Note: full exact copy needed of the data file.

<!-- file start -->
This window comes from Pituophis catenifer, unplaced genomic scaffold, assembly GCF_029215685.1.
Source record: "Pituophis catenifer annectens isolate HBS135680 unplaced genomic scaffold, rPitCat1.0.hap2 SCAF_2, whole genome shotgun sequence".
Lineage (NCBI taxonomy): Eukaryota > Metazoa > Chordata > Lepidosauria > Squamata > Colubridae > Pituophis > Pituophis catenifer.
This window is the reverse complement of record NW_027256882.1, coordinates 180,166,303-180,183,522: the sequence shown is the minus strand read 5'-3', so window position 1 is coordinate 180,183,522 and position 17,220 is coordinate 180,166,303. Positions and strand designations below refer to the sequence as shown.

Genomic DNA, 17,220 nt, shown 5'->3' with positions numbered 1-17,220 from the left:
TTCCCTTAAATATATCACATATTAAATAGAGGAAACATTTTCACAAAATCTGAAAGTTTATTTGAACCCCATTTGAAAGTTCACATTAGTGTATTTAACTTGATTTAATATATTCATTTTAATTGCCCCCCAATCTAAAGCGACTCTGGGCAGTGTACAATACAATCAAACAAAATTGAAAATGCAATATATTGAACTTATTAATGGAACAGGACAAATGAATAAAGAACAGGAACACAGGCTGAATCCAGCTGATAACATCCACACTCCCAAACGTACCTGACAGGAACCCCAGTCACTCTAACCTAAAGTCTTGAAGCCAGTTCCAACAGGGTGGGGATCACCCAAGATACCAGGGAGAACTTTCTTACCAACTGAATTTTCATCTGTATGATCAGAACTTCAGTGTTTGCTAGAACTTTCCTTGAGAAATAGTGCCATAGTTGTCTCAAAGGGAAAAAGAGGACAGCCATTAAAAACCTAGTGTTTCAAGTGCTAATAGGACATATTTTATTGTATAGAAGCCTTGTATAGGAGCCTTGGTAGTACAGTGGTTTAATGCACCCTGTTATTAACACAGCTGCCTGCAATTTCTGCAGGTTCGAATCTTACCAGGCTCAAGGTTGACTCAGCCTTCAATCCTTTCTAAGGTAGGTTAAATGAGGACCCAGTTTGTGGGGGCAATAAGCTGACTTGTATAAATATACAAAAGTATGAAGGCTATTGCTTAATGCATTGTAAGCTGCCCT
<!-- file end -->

This window comes from Pituophis catenifer, unplaced genomic scaffold, assembly GCF_029215685.1.
Source record: "Pituophis catenifer annectens isolate HBS135680 unplaced genomic scaffold, rPitCat1.0.hap2 SCAF_2, whole genome shotgun sequence".
Lineage (NCBI taxonomy): Eukaryota > Metazoa > Chordata > Lepidosauria > Squamata > Colubridae > Pituophis > Pituophis catenifer.
This window is the reverse complement of record NW_027256882.1, coordinates 180,166,303-180,183,522: the sequence shown is the minus strand read 5'-3', so window position 1 is coordinate 180,183,522 and position 17,220 is coordinate 180,166,303. Positions and strand designations below refer to the sequence as shown.

Genomic DNA, 17,220 nt, shown 5'->3' with positions numbered 1-17,220 from the left:
TTCCCTTAAATATATCACATATTAAATAGAGGAAACATTTTCACAAAATCTGAAAGTTTATTTGAACCCCATTTGAAAGTTCACATTAGTGTATTTAACTTGATTTAATATATTCATTTTAATTGCCCCCCAATCTAAAGCGACTCTGGGCAGTGTACAATACAATCAAACAAAATTGAAAATGCAATATATTGAACTTATTAATGGAACAGGACAAATGAATAAAGAACAGGAACACAGGCTGAATCCAGCTGATAACATCCACACTCCCAAACGTACCTGACAGGAACCCCAGTCACTCTAACCTAAAGTCTTGAAGCCAGTTCCAACAGGGTGGGGATCACCCAAGATACCAGGGAGAACTTTCTTACCAACTGAATTTTCATCTGTATGATCAGAACTTCAGTGTTTGCTAGAACTTTCCTTGAGAAATAGTGCCATAGTTGTCTCAAAGGGAAAAAGAGGACAGCCATTAAAAACCTAGTGTTTCAAGTGCTAATAGGACATATTTTATTGTATAGAAGCCTTGTATAGGAGCCTTGGTAGTACAGTGGTTTAATGCACCCTGTTATTAACACAGCTGCCTGCAATTTCTGCAGGTTCGAATCTTACCAGGCTCAAGGTTGACTCAGCCTTCAATCCTTTCTAAGGTAGGTTAAATGAGGACCCAGTTTGTGGGGGCAATAAGCTGACTTGTATAAATATACAAAAGTATGAAGGCTATTGCTTAATGCATTGTAAGCTGCCCT